How A Surprisingly Small Disposable Camera Can Help Diagnose Celiac Disease

Generally speaking, Rose’s guts were hurting and uncomfortable on a regular basis (especially when we traveled), but doctor after doctor told us that they couldn’t find anything wrong.

Her CBC blood panels always looked “fine.”
Her liver enzymes looked “fine.”
Her endoscopy looked “fine.”
Her colonoscopy looked “fine.”
Her gallbladder function test looked “fine.”
The confusing part was that she didn’t feel “fine.”

Her uncomfortable tummy kept us intensely focused on digestive issues, but none of our efforts ever seemed to provide any insight regarding the source of her pain. She struggled her way through college and eventually graduated and moved away for her first internship – and that’s when her health completely fell apart! But that’s also where her story FINALLY took a turn in the right direction …

Video Capsule Endoscopy

A new doctor with fresh ideas and better testing equipment ran a series of tests over the next two months, including a Video Capsule Endoscopy (VCE), where Rose swallowed a tiny wireless camera (the size of a large vitamin) while wearing a harness with a device which recorded the camera’s journey through her digestive system.

Video Capsule Endoscopy, MayoClinic.Org

With this video, the doctor was able to see extensive inflammation and other damage in the duodenum (which is located near the gallbladder and is likely the cause of her pain in that area) and throughout her small intestine. These images confirmed what the blood work and other tests suggested – Celiac Disease. Thankfully, there was no indication of cancer, and the scaring that was caused by years of untreated Celiac Disease did not appear to be serious enough to threaten a blockage of the intestine.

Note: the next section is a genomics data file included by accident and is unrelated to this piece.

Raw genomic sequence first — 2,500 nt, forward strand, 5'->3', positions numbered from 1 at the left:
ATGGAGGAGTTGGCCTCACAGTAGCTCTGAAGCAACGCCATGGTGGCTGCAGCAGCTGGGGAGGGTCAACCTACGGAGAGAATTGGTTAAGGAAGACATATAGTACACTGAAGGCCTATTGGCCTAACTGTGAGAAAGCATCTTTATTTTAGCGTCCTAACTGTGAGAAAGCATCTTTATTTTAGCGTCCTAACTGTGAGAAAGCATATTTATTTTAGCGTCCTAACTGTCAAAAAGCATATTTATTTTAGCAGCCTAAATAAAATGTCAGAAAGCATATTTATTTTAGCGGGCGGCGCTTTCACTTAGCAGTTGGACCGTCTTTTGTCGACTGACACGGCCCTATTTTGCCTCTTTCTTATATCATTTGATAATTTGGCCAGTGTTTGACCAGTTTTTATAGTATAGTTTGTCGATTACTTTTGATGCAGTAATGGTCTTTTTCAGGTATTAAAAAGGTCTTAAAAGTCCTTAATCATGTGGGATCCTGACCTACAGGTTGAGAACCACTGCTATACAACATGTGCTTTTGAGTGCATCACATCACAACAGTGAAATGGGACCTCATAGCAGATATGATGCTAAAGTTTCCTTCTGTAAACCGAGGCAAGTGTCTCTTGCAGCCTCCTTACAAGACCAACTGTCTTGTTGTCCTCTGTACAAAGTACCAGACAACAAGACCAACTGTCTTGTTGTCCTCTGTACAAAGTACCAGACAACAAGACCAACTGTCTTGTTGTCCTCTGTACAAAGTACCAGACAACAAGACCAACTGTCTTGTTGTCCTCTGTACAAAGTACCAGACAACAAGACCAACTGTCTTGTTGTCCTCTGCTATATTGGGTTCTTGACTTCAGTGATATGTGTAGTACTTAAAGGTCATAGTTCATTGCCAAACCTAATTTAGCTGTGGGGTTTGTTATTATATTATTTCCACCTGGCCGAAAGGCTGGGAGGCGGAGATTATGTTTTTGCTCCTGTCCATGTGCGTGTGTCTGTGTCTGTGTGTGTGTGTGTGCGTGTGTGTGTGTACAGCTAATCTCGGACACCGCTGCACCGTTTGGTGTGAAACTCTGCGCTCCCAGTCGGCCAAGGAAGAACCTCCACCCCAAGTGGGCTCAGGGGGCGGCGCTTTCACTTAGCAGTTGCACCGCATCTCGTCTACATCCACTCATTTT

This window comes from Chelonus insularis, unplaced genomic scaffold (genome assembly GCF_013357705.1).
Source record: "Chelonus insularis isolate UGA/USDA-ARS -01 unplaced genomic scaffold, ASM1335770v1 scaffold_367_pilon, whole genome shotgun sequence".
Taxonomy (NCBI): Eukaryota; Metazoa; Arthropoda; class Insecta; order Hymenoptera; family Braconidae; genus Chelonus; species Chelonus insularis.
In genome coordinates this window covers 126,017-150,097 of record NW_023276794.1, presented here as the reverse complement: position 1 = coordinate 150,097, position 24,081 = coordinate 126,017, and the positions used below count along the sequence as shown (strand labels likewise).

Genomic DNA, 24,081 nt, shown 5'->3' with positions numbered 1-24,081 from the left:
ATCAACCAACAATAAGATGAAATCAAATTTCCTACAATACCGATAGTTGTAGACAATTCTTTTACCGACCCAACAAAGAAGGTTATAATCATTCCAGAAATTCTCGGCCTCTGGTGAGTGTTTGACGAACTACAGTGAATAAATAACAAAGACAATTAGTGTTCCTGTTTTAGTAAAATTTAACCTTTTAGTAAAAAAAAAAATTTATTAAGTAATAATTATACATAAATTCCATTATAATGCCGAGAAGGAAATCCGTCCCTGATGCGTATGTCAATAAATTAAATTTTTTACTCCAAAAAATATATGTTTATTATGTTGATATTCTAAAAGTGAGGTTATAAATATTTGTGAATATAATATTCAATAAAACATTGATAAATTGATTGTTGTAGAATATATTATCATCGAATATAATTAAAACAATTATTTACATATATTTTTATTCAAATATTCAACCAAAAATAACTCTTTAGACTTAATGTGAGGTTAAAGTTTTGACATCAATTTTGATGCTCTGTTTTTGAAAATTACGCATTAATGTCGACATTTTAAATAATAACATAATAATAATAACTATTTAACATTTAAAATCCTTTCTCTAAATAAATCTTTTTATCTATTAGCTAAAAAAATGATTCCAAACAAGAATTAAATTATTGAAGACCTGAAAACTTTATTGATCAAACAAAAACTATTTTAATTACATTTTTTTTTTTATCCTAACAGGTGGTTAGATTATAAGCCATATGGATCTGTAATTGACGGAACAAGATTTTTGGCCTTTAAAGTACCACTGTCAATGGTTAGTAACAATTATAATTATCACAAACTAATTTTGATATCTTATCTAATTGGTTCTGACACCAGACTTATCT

According an article in the August 2014 Gastroenterology and Hepatology medical journal, Video Capsule Endoscopy plays an important role in diagnosing Celiac Disease in patients with severe symptoms such as those who are not responding well to a gluten-free diet and those who have alarm symptoms, such as blood in the stool.

There is a small risk, which is elevated in patients with Crohn’s Disease and those with strictures in the digestive tract, that the camera capsule could become lodged in the small intestine. For this reason, Rose’s doctor chose to do some preliminary tests before proceeding with the capsule endoscopy. Several days after the endoscopy, a follow up x-ray was done in order to confirm that the capsule was gone. If a capsule camera becomes lodged, it must be removed either by surgery or through an endoscopic procedure, depending on where it is stuck.

Greatly Improved Health

Years and years of unanswered questions and unresolved health issues were finally answered! Rose was treated with two rounds of steroids to bring the extreme inflammation under control. We understood the risks of steroid use, but there are times when there is no better option available.

We bought her a Nima Gluten Sensor so that there would be no more guessing about what has gluten and what doesn’t, and she began a very strict gluten-free lifestyle which she will have to adhere to for the rest of her life – because just eating less gluten does not equal “healthy” if you have an Autoimmune Disease that reacts to gluten!

Moving forward, I began researching the best possible healing strategies for those with Celiac Disease and Gluten Intolerance. I’ll be sharing more about the steps we have taken in future posts and in our Celiac, Gluten Intolerance, And Wheat Allergy Support Group. We invite you to join us there as we encourage and inspire each other in this journey!